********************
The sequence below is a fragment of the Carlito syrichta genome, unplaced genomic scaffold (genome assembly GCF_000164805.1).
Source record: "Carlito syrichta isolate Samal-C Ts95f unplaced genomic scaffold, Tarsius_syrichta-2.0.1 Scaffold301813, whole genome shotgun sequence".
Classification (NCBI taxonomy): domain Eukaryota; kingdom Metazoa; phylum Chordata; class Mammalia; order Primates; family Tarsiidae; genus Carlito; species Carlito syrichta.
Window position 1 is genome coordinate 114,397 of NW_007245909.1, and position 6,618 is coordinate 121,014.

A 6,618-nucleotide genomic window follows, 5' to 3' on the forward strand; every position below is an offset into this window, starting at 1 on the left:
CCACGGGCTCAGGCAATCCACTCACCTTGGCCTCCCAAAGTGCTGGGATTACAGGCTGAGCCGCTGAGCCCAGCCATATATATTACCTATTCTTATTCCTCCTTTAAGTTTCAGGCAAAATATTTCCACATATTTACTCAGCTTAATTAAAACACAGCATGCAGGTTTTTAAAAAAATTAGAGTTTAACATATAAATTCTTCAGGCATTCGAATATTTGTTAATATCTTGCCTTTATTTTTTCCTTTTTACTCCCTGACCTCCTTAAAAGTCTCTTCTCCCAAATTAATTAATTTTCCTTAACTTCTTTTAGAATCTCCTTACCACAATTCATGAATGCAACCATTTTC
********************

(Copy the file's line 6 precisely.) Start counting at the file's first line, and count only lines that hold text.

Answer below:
CCACGGGCTCAGGCAATCCACTCACCTTGGCCTCCCAAAGTGCTGGGATTACAGGCTGAGCCGCTGAGCCCAGCCATATATATTACCTATTCTTATTCCTCCTTTAAGTTTCAGGCAAAATATTTCCACATATTTACTCAGCTTAATTAAAACACAGCATGCAGGTTTTTAAAAAAATTAGAGTTTAACATATAAATTCTTCAGGCATTCGAATATTTGTTAATATCTTGCCTTTATTTTTTCCTTTTTACTCCCTGACCTCCTTAAAAGTCTCTTCTCCCAAATTAATTAATTTTCCTTAACTTCTTTTAGAATCTCCTTACCACAATTCATGAATGCAACCATTTTC